The hurrying hoof-beats of that steed,
And the midnight message of Paul Revere.

Henry Wadsworth Longfellow

Distinction in United States Constitution between citizen and natural born citizen


Written in 1881

XI; A citizen in the largest sense is any native or naturalized person who is entitled to full protection in the exercise and enjoyment of the so called private rights The natural born or native is one who is born in the country of citizen parents. {Again, note the plural- parents}

89 The Act of Congress usually referred to as the Civil Rights Bill confers citizenship The Constitution uses the words citizen and natural born citizen Citizens czVes of London are either freemen or such as reside and keep a family in the city etc and some are citizens and freemen and some are not who have not so great privileges as others The citizens of London may prescribe against a statute because their liberties are re enforced by statute. The word civis taken in the strictest sense extends only to him that is entitled to the privileges of a city of which he is a member and in that sense there is a distinction between a citizen and an inhabitant within the same city for every inhabitant there is not a citizen. A citizen is a freeman who has kept a family in a city. The usual definitions of citizen in English and American law will be found in Bouvier Law Dictionary Webster and Worcester.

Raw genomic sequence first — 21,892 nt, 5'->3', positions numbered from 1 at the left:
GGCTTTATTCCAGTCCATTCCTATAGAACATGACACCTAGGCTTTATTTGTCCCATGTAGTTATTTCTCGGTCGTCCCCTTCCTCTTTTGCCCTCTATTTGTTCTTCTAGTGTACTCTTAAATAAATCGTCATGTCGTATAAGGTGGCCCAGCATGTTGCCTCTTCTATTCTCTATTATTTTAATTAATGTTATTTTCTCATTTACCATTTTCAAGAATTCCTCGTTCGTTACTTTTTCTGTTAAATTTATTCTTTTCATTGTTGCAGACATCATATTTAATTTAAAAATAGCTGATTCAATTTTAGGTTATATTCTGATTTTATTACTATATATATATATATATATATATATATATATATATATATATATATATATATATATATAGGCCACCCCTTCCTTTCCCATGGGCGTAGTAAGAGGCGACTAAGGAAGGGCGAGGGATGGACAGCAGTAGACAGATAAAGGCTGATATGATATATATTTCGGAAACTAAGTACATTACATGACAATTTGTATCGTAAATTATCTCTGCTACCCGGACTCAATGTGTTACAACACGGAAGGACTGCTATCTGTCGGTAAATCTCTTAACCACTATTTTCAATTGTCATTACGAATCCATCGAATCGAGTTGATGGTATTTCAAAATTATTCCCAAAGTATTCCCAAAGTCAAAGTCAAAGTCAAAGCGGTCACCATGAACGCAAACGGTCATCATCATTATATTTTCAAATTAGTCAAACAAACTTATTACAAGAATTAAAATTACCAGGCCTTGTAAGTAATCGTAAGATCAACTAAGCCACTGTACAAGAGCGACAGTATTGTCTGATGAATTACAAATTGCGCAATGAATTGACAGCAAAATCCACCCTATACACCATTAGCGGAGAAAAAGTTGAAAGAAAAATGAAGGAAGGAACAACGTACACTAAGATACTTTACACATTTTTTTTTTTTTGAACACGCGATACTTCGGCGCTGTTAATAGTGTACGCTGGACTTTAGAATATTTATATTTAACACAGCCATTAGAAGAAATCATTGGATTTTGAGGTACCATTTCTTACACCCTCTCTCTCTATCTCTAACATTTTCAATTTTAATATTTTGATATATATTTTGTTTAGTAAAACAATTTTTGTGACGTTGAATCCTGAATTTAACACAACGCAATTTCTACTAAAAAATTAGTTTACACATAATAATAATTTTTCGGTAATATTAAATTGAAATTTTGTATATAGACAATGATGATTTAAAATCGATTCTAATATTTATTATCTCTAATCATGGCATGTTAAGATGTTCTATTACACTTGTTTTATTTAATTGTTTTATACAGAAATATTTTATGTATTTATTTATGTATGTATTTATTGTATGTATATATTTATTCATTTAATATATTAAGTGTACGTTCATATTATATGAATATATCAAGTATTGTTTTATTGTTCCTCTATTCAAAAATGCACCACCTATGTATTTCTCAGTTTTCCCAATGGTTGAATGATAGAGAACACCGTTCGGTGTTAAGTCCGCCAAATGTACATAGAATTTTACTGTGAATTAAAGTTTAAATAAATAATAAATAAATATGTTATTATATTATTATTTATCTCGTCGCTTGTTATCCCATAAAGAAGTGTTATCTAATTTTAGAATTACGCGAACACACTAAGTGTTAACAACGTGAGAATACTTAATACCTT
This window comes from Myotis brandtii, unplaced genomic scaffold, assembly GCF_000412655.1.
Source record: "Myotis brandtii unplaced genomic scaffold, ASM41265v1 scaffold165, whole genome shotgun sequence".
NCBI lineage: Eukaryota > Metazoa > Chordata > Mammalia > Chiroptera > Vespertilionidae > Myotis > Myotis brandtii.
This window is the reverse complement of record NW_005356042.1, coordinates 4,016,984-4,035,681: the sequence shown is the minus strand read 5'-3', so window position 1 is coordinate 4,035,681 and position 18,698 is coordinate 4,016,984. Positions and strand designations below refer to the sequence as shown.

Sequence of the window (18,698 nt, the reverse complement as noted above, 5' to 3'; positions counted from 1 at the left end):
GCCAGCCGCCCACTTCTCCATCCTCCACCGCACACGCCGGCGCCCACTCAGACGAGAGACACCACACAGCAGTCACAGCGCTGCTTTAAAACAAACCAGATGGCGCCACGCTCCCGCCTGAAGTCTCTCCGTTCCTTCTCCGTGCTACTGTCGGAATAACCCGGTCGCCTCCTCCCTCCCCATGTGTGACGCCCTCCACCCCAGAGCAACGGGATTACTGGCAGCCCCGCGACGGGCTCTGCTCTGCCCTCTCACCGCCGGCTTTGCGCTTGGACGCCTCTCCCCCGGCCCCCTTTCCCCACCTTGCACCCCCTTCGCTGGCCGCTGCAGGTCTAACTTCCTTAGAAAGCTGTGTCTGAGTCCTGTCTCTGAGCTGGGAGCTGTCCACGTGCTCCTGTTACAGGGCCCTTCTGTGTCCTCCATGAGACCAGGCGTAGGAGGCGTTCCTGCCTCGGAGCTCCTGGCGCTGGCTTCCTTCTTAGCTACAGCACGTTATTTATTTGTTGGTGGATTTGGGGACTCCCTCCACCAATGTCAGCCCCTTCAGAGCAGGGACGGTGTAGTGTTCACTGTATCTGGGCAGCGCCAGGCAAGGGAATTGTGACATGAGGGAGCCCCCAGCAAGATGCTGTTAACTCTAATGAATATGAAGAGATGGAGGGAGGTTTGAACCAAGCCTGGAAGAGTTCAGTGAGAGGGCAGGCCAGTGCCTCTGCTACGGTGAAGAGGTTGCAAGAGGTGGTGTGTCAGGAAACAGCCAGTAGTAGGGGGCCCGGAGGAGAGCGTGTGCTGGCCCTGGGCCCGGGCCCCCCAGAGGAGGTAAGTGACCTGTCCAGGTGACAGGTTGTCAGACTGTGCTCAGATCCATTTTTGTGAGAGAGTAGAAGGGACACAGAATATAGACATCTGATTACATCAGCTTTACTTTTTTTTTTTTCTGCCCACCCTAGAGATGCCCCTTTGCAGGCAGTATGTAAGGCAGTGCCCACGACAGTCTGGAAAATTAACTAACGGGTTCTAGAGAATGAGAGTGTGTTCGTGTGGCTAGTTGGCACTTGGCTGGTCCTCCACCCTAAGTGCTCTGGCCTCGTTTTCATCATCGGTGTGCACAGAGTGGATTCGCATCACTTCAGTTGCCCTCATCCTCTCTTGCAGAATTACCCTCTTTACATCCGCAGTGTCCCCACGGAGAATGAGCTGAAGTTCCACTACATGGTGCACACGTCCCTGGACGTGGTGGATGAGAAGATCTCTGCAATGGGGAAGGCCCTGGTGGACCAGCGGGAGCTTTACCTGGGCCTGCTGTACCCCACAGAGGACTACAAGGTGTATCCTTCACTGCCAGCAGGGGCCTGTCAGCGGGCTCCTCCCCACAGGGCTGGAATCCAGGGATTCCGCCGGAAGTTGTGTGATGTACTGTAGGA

The expression citizens in American law is often used to conve r the idea of membership in a nation. It is important to bear in mind that citizen is one of those expressions of frequent employment with the sound of which every one is familiar but it is an expression the full or accurate significance of which very few understand The word is sometimes loosely and inaccurately used eveu by writers and critics It has its origin of course in the word city Originally city did not signify a town but a portion of mankind who lived under the same government what the Romans called civitas and the Greeks 7roXi9 whence the word Tj oXm ca civitatis seu reipublicae status et admin istratio  The word national on the other hand came from the root natio the origin of which is obvious Vattel calls citizens citoyens those individuals that French writers of to day call nationals nationaux z The national nationaT says Cogordau 4 who is invested with full rights la plenitude des droits is in general called citizen It will not do however to confound these two terms as is too often done Every national in fact is not a citizen although every citizen is a national 5 In France for example minors married women the interdicted les interdits are not citizens but are nevertheless of French nationality they are deprived of political rights and enjoy civil rights In Algeria until within a brief period the Jews lived in French colonies and among subjects of France without being by French laws and to day the Arabs subject to France are not French citizens and their status is determined by Mussulman law  Cogordan points out that the word nationality national it now so frequently employed has been in use in France but a comparatively short time. A natural born citizen is one not made by law or otherwise but born And this class is the large majority in fact the mass of our citizens all others are exceptions specially provided for by law As they become citizens by birth so they remain citizens during their natural lives unless by their own voluntary act they expatriate themselves and become citizens or subjects of another nation for we have no law as the French have to dedtizenize a citizen who has become such either by the natural process of birth or the legal process of adoption The Constitution does not make the citizens it is in fact made by them it only recognizes such of them as are natural home born and provides for the naturalization of such of them as are alien foreign born making the latter as far as nature will allow like the former We have in the United States no middle class or denizens  but Attorney General Legare thought there might be. The example of a Roman citizen and St Paul’s case and claim thereto cited Paul’s is a leading case of the Jus Romanum it is analogous to our own it establishes the great protective rights of the citizen but like our own national Constitution it is silent about his powers The expression natural born citizen recognizes and reaffirms the universal principle common to all nations and as old as political society that the people born in a country do constitute the nation and as individuals are natural members of the body politic. Every person born in the country is at the moment of birth prima facie a citizen Nativity furnishes the rule both of duty and of right as between the individual and the government. In the legislation of the United States as has been pointed out elsewhere the distinction is constantly recognized between citizens and domiciled aliens In the Constitution itself provision is made for the adjudication of controversies to which aliens are parties by the federal as distinguished from the state courts with a view undoubtedly to international obligations resting upon the federal government.